Christopher McCrudden and Daniel Halberstam: Northern Ireland’s Supreme Court Brexit Problem (and the UK’s too)

UK Constitutional Law Association

There are many unfortunate results of Brexit, but one of the most problematic is the adverse effects it has had on current and future relationships between Britain and Ireland, and within Northern Ireland. These adverse effects were entirely predictable and show little sign of abating, significantly contributing to the difficulties the UK government faces in unblocking the stalled negotiations.

In the story of what contributed to this deterioration, the UK Supreme Court’s failure to address head-on the adverse implications of triggering Brexit for devolution and the Belfast-Good Friday Agreement in the Miller case has attracted little comment in Britain, but is nevertheless of critical importance.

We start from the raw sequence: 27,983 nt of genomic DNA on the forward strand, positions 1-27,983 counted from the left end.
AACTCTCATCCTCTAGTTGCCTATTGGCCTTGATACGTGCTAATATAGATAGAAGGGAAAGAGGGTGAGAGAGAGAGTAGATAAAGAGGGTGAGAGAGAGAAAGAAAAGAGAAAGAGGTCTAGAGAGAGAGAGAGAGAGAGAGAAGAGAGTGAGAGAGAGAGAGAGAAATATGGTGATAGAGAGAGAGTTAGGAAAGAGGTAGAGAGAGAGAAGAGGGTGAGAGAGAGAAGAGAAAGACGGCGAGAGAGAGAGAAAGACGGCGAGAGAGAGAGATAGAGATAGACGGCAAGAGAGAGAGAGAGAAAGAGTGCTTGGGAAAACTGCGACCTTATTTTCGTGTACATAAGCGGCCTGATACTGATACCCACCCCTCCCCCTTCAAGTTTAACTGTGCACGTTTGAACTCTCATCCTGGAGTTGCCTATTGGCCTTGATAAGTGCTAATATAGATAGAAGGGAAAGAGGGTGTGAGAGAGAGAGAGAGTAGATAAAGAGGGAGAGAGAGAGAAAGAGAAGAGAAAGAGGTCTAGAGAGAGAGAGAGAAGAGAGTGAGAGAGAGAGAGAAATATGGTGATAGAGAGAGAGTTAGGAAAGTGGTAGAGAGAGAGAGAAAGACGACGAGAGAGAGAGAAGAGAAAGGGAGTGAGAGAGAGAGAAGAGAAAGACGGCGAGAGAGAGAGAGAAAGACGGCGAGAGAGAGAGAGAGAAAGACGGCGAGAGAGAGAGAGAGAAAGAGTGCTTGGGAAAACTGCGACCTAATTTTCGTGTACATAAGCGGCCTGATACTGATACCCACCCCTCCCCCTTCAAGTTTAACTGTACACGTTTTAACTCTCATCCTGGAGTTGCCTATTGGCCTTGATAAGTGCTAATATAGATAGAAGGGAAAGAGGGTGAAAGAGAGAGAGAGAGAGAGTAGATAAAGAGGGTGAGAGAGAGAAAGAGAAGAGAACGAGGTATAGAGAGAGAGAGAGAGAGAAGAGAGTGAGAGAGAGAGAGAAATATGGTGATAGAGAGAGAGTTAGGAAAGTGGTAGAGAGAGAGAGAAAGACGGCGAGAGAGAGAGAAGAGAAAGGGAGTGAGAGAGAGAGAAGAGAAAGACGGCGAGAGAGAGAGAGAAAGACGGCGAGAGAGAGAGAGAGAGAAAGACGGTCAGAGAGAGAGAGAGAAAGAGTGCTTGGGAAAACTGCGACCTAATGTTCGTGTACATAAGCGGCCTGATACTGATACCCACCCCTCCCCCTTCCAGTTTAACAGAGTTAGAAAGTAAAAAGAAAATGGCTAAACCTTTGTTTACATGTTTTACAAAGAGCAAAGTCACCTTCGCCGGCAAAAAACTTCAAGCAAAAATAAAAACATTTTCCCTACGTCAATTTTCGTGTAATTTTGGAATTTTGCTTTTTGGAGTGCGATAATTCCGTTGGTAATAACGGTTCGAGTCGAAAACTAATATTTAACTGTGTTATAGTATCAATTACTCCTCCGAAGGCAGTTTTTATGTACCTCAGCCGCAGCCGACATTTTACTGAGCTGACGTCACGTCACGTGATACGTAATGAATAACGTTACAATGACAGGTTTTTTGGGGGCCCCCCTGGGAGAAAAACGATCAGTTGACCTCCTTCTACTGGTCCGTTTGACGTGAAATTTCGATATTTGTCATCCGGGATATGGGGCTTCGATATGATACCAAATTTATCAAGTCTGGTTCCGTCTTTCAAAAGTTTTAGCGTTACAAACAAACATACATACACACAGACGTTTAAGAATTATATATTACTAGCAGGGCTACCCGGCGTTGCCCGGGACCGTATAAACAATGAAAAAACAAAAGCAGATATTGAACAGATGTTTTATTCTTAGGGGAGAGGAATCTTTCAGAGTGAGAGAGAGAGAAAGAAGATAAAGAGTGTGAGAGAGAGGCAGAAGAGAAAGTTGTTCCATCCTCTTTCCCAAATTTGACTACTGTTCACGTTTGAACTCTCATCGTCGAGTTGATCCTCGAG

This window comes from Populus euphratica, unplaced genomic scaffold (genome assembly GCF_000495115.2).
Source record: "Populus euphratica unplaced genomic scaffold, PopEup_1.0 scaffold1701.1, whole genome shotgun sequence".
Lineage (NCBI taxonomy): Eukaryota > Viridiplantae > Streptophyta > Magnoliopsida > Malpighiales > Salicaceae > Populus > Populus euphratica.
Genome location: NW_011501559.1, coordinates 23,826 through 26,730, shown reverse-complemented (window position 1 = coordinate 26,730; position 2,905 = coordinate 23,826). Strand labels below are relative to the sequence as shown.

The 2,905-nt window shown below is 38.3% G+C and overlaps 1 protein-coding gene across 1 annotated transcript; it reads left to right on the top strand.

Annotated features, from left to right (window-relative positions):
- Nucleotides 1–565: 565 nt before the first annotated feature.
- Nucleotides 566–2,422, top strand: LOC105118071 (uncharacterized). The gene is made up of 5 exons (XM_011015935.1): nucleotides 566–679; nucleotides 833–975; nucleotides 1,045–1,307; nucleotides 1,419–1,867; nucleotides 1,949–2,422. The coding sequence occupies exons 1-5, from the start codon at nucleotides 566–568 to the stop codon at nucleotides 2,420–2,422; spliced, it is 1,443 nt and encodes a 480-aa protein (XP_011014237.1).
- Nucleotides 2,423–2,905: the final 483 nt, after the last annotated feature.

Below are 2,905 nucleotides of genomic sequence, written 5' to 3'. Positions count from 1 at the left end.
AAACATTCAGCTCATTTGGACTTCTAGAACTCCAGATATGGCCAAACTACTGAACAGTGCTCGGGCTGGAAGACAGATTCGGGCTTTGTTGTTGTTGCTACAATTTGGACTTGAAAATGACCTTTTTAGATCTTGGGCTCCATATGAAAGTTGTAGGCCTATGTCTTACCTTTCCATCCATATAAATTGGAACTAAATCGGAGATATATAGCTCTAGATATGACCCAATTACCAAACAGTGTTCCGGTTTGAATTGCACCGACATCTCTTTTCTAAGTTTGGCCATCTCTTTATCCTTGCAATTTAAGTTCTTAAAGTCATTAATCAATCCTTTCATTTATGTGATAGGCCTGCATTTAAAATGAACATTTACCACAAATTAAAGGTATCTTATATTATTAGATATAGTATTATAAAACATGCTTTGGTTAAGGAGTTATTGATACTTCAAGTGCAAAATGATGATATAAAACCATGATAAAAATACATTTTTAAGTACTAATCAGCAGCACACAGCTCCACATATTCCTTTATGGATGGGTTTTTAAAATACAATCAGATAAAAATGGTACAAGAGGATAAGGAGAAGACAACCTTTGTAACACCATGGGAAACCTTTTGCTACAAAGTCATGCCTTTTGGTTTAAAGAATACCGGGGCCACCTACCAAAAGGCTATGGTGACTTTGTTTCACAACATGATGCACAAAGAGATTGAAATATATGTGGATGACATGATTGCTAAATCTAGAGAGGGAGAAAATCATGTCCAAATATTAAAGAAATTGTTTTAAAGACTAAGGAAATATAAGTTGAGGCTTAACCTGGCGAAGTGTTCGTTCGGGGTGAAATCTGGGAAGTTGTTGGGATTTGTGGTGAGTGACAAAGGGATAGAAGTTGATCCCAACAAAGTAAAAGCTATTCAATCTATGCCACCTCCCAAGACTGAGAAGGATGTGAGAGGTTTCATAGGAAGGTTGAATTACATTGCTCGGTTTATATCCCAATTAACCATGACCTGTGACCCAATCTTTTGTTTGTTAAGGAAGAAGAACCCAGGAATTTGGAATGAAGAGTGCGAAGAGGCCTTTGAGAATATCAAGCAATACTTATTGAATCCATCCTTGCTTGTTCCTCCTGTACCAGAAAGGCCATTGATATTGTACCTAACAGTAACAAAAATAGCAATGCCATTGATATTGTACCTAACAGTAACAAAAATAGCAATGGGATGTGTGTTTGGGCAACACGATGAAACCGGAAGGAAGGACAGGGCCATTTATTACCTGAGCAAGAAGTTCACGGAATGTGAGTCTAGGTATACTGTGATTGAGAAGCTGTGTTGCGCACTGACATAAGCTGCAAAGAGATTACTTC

Just to remind you, the Miller case, brought by Gina Miller and other claimants, and decided by the Supreme Court in January 2017, considered the legality under UK law of the use of the royal prerogative to trigger Article 50 of the European Union and…

View original post 1,180 more words

This entry was posted in economics on by .

About Jim Rose

Utopia - you are standing in it promotes a classical liberal view of the world and champion the mass flourishing of humanity through capitalism and the rule of law. The origin of the blog is explained in the first blog post at

Leave a Reply

Please log in using one of these methods to post your comment: Logo

You are commenting using your account. Log Out /  Change )

Google+ photo

You are commenting using your Google+ account. Log Out /  Change )

Twitter picture

You are commenting using your Twitter account. Log Out /  Change )

Facebook photo

You are commenting using your Facebook account. Log Out /  Change )

Connecting to %s

This site uses Akismet to reduce spam. Learn how your comment data is processed.